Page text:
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Reprinted from Prescriptions for Happiness
by Ken Keyes, Jr.
Love Line Books
Coos Bay, OR 97420
Ask for what you want – but don’t demand it.
You stand a better chance of getting what you want when you ask for it than when you don’t. That’s obvious. Why do you often fail to ask for what you want? Sometimes you’re afraid that people will be mad at you if you do. Sometimes you hesitate to assert yourself. Perhaps you expect people to read your mind. Maybe you are practicing up to become a martyr.
It’s very simple – just to learn ask for what you want. You don’t have to pussyfoot or play nicey-nicey. You don’t have to scream or yell. You don’t have to fire up your mind and make people terribly wrong if they don’t do what you ask. You don’t have to clam up. You don’t have to retreat into a deafening silence that puts your relationship into a deep freeze.
Just simply ask for what you want – without playing deceptive games, without loading down with separating emotions or implied threats, without a heavy tone of voice. Simply but definitely and specifically, ask for what you want!
Practice asking for what you want by noticing how simply and directly you can make requests such as, “Please pass the pepper,” or “Will you lock the door when you leave?” You’ll be getting the hang of it when you can ask ANYTHING in the same tone of voice and with the same ease as when you ask someone to pass the pepper or lock the door.
You will have to practice a bit – lots of bits! You won’t always find it easy to ask for money, love, sex, or no sex, assistance of various kinds in a simple yet specific no-big-deal way. Being simple, direct and specific, without making a pressure-cooker situation out of asking for what you want is a skill you will have to develop if you want to live a happier life.
Now let’s look at the second part of the prescription: “but don’t demand it.” Look at the separating feelings, your attitude and mental positions. And then see how you act out your demands: by playing “poor me” by playing “you hurt me” and by playing “if you really loved me…” and on and on. This will take a lot of practice because we’re all so used to demanding so many things. Remember, you can demand with a forceful tone or with silent pursed lips. It’s your vibrations that count!
Why do you automatically demand so much? You’re afraid people won’t treat you right if you’re not demanding. You’re afraid people will run all over you. So you make yourself very cactusy. You’re sure you’re right – and you want your rights even if you make yourself unhappy getting your rights! You feel that when you spend lots of time with someone, you’d better shape up the person so he or she will fit your models! But are you making yourself happier with all this demanding? Do you really get what you most want in your life through your demanding? Are you really ready to look at how you are addictively demanding so many things of yourself, of other people and the world?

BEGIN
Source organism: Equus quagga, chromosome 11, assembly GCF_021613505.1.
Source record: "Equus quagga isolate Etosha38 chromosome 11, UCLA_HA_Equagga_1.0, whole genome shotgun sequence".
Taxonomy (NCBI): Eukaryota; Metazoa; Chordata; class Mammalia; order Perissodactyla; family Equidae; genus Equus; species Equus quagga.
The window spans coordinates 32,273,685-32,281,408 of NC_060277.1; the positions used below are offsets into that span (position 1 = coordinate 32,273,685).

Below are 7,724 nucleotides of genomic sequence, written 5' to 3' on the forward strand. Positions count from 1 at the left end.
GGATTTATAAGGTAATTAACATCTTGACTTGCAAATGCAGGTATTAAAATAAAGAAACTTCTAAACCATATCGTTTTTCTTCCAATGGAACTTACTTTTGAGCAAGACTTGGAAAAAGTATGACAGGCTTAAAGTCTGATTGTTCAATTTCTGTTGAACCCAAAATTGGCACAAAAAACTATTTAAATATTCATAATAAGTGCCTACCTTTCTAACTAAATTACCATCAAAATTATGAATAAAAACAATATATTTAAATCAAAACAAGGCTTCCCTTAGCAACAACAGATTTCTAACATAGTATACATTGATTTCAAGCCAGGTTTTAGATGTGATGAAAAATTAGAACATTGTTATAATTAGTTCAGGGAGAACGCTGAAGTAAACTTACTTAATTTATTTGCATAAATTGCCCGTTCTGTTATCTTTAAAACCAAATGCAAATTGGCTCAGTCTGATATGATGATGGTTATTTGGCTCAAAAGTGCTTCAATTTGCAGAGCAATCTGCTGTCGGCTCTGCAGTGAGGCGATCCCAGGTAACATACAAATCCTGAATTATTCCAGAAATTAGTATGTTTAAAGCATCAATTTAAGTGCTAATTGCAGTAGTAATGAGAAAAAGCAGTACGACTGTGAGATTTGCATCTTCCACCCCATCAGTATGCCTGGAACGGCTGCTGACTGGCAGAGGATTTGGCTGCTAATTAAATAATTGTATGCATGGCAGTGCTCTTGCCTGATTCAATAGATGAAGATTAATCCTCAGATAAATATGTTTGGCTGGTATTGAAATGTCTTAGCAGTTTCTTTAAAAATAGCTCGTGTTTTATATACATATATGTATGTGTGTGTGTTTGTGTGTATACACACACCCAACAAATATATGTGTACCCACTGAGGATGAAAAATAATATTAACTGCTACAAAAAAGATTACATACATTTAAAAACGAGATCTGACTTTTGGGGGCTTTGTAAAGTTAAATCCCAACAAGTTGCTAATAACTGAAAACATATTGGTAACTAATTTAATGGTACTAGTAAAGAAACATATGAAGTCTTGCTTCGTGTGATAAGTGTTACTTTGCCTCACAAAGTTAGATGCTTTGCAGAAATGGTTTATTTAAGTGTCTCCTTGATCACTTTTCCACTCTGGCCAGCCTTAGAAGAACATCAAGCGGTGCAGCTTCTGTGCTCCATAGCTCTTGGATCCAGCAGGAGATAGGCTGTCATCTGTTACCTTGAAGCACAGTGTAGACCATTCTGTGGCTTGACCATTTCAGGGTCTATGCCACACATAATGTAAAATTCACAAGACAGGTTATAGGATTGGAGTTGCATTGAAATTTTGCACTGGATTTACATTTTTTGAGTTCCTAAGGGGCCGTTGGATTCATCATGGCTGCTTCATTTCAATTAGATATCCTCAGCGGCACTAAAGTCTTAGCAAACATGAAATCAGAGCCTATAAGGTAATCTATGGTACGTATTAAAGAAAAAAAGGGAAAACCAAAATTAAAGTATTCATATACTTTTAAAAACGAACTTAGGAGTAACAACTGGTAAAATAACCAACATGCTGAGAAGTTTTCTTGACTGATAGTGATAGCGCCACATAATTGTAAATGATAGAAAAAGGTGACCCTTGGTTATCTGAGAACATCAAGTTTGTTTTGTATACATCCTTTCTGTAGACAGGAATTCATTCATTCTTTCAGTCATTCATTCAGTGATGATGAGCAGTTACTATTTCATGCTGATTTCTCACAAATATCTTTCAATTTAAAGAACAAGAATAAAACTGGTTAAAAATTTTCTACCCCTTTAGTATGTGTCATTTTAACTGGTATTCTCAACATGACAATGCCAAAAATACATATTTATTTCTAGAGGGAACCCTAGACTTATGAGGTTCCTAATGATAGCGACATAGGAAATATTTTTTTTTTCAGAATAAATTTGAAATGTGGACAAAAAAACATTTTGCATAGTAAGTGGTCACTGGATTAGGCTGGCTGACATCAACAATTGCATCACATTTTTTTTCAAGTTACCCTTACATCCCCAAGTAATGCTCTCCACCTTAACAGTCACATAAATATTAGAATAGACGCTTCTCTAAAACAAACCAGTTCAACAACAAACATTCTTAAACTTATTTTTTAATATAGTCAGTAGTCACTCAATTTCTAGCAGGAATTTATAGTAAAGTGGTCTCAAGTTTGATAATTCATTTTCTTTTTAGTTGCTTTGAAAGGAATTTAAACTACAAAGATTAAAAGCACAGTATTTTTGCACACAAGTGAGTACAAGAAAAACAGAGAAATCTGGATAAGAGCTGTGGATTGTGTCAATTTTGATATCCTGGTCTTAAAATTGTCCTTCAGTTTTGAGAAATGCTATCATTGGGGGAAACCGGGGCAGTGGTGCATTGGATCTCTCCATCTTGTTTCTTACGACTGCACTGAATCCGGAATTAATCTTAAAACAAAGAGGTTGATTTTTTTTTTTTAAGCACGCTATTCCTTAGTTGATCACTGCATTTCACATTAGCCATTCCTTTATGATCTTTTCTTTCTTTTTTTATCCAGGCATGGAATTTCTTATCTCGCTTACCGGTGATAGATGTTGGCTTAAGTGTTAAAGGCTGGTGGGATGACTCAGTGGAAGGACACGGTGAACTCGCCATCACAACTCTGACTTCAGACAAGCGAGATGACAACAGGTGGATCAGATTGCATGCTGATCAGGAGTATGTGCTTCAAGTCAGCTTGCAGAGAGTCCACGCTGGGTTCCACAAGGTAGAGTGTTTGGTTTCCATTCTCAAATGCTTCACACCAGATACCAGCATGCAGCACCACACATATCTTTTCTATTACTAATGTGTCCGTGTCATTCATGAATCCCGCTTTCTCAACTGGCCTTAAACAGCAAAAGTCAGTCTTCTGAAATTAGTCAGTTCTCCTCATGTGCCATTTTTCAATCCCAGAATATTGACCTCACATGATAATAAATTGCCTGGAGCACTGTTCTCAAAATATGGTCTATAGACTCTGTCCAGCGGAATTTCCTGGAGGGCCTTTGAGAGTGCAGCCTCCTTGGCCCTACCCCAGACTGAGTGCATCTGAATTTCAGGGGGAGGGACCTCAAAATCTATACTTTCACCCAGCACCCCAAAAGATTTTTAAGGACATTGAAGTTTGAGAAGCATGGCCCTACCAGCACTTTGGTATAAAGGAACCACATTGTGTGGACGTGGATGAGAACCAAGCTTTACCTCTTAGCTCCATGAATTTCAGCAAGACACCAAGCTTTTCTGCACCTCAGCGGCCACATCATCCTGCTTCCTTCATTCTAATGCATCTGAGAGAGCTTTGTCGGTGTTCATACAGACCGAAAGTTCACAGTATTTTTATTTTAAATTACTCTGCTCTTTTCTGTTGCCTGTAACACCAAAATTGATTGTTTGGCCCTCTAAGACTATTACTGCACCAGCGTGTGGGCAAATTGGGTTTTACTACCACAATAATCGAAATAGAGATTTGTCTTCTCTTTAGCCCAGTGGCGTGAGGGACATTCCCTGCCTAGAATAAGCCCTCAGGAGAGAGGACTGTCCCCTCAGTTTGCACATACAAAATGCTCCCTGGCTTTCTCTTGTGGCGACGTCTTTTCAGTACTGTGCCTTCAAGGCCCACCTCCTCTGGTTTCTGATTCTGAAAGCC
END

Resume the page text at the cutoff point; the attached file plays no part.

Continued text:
If you look closely at the result you’ve had from all the demanding you’ve done recently, I think you’ll conclude that even though you’re right, the results you get from demanding are not all that good. In other words, most of the demanding you do doesn’t add to your happiness. You lose more happiness than you gain.
You may discover a lot of what you get does not come because of demanding it. Why does it come? It comes because it comes. You’re a part of it all. You have a right to be here. Sometimes you get what you want from demanding. But it’s like losing a dollar and gaining a quarter! When you loudly or softly demand (instead of prefer) you will lose: insight, humor, enjoyment, a feeling of love (for yourself and others) and your peace of mind. You’ve cheated yourself. You never deserve to be cheated by yourself.
How do you stop demanding? It will mean loosening the tight grip YOU FEEL INSIDE YOU. It will mean softening the tones of your voice. It will mean letting go of that rock-like stance you put on when you ask for something. It will mean that you stop frowning and feeling so serious about the soap opera we call life. You’ll probably find it scary at first. But with practice it will be very relaxing when you learn to ask for what you want without demanding.
It will mean taking the this-is-such-a-heavy-problem tone out of your requests – along with all the threatening and worried overtones. It will mean sometimes asking for things with a smile and a feeling of fun showing that you’re tuned-in to the way life is just a cosmic joke after all! Non-demanding means that you learn to ask lightly – often humorously. It’s like you’re playing the game of trying to get what you want – but you’re well aware that you win some and you lose some. And it’s O.K. to lose. You can be a good sport about the game of life.
Asking for what you want without demanding means that you stop hinting about what you want. It means that you don’t put things so obliquely that people have to figure out what you want. It means you stop going around with a heavy disposition hoping someone will ask you what’s the matter. It means you quit drowning yourself by deciding in advance that people won’t want to give it to you or that you don’t deserve to get what you want. It means that you learn to ask again for what you want TODAY – even though you asked yesterday without results.
Each day is a new day. You don’t let your memories of the past hang over and cloud up the beautiful day YOU CAN CREATE TODAY. Now you’re getting the hang of Prescription No. 1: “Ask for what you want – but don’t demand it.” That’s the first of the three Prescriptions for Happiness. Here’s the second Prescription for Happiness:
Prescription #2 – with music by: Three Dog Night